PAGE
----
University of Oxford and AstraZeneca sign deal to produce COVID-19 vaccine
A new agreement between the University of Oxford and AstraZeneca will allow the former’s COVID-19 vaccine candidate to be manufactured and distributed.
The University of Oxford, UK and AstraZeneca have announced an agreement for the global development and distribution of the University’s potential recombinant adenovirus vaccine aimed at preventing COVID-19 infection from SARS-CoV-2.
The collaboration aims to produce the potential vaccine known as ChAdOx1 nCoV-19. Under the agreement, AstraZeneca would be responsible for development and worldwide manufacturing and distribution of the vaccine.
The ChAdOx1 vector was chosen to generate a strong immune response from a single dose and it is not replicating, so cannot cause an ongoing infection in the vaccinated individual.
Professor Sir John Bell, Regius Professor of Medicine at Oxford University, said: “Our partnership with AstraZeneca will be a major force in the struggle against pandemics for many years to come. We believe that together we will be in a strong position to start immunising against coronavirus once we have an effective approved vaccine. Sadly, the risk of new pandemics will always be with us and the new research centre will enhance the world’s preparedness and our speed of reaction the next time we face such a challenge.”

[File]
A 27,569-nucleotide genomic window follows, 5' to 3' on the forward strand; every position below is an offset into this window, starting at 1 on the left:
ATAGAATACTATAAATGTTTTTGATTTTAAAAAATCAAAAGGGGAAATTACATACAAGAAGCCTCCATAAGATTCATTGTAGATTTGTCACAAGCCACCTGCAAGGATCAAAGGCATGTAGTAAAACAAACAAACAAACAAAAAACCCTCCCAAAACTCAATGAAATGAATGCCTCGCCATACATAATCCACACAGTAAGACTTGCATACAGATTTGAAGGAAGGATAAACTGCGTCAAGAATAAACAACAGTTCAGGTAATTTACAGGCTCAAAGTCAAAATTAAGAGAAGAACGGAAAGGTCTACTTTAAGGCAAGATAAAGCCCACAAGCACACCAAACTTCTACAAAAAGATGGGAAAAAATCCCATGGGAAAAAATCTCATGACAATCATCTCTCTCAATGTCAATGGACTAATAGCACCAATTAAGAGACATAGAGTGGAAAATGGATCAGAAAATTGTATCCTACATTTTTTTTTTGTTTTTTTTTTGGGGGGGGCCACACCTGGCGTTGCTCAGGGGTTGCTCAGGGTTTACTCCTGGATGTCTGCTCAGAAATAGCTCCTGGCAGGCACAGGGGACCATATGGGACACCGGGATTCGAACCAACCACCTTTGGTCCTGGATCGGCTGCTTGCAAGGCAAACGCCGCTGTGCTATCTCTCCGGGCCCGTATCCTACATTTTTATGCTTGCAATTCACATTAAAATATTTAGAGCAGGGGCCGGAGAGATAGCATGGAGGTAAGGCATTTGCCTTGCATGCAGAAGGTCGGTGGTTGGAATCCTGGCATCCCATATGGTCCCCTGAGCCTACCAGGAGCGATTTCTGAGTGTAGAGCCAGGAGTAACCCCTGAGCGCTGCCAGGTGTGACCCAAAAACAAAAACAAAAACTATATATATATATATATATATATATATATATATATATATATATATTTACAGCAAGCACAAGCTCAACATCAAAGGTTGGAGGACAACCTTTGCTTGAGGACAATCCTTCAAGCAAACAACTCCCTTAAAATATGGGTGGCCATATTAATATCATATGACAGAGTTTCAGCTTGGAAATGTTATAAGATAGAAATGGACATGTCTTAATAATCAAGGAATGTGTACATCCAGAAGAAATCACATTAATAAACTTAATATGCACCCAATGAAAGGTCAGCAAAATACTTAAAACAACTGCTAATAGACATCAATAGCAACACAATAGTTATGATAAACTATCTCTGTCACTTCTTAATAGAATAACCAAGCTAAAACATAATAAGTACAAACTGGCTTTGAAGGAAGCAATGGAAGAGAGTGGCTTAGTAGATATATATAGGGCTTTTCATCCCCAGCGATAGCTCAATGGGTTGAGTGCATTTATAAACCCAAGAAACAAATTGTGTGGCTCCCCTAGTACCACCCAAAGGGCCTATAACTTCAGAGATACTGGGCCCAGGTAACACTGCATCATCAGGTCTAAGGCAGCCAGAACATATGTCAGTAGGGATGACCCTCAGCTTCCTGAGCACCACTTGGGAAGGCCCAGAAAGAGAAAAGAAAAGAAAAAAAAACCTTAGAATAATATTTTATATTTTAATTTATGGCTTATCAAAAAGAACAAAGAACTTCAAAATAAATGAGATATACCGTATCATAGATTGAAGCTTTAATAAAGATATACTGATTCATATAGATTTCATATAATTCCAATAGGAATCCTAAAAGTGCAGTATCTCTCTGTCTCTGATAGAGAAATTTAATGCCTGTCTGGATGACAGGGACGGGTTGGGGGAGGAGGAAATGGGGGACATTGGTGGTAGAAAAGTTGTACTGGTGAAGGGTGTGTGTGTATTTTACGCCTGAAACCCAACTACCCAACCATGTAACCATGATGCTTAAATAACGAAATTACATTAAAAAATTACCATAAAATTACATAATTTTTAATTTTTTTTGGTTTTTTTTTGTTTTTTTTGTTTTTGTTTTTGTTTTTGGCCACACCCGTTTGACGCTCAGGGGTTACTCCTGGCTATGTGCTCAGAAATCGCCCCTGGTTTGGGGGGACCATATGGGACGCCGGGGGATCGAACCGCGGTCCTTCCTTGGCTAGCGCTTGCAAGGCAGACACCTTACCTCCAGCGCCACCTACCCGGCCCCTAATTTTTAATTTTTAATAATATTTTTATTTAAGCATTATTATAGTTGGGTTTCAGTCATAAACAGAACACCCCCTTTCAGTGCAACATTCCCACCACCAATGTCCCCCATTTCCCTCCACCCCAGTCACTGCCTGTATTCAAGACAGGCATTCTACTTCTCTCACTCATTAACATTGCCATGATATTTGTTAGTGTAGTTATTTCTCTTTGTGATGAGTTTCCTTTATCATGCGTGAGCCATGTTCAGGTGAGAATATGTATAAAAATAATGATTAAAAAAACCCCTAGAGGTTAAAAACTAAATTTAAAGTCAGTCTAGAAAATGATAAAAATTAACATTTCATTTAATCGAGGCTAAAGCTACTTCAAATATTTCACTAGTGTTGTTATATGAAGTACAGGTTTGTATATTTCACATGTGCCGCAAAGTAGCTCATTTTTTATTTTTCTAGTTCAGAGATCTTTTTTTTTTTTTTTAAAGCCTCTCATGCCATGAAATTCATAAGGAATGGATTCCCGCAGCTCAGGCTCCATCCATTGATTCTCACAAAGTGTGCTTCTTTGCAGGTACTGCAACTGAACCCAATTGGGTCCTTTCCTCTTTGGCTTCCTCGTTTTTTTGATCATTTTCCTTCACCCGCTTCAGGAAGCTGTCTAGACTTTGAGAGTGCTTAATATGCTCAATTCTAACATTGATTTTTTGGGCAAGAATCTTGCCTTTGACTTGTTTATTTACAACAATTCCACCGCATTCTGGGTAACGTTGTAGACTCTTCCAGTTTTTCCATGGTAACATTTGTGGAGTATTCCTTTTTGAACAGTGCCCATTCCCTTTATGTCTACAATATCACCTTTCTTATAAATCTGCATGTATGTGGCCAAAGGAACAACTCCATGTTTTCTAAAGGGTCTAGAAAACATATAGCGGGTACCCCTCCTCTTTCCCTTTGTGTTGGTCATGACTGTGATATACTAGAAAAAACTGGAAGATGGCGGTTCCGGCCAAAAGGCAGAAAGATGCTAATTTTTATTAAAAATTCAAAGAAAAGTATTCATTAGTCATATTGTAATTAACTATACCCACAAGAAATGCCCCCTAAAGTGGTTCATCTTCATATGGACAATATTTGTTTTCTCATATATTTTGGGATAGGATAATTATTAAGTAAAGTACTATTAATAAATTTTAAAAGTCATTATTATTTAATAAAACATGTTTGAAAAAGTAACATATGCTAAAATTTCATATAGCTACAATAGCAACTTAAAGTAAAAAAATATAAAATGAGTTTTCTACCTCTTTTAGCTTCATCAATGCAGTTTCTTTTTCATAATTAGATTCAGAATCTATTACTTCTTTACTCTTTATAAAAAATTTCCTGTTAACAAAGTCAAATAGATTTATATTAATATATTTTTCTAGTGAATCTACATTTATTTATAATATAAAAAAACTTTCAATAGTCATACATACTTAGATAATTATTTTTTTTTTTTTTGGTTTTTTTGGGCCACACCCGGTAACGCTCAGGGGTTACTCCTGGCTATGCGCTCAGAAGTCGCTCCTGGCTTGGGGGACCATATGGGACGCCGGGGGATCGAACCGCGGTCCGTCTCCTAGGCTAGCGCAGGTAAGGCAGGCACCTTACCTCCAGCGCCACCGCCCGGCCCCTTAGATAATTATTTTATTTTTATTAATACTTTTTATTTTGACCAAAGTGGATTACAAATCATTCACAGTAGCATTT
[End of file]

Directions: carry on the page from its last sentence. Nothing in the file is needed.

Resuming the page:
ChAdOx1 nCoV-19 uses a viral vector based on a weakened version of the common cold (adenovirus) containing the genetic material of SARS-CoV-2 Spike (S) protein. After vaccination, the surface S protein is produced, which primes the immune system to attack COVID-19 if it later infects the body.
Pascal Soriot, Chief Executive Officer at AstraZeneca, said: “As COVID-19 continues its grip on the world, the need for a vaccine to defeat the virus is urgent. This collaboration brings together the University of Oxford’s world-class expertise in vaccinology and AstraZeneca’s global development, manufacturing and distribution capabilities. Our hope is that, by joining forces, we can accelerate the globalisation of a vaccine to combat the virus and protect people from the deadliest pandemic in a generation.”
Mene Pangalos, Executive Vice President, BioPharmaceuticals R&D at AstraZeneca added: “The University of Oxford and AstraZeneca have a longstanding relationship to advance basic research and we are hugely excited to be working with them on advancing a vaccine to prevent COVID-19 around the world. We are looking forward to working with the University of Oxford and innovative companies such as Vaccitech, as part of our new partnership.”
The potential vaccine entered Phase I clinical trials last week to study safety and efficacy in healthy volunteers aged 18 to 55 years, across five trial centres in England. According to the researchers, data from the Phase I trial could be available next month and advancement to late-stage trials should take place by the middle of this year.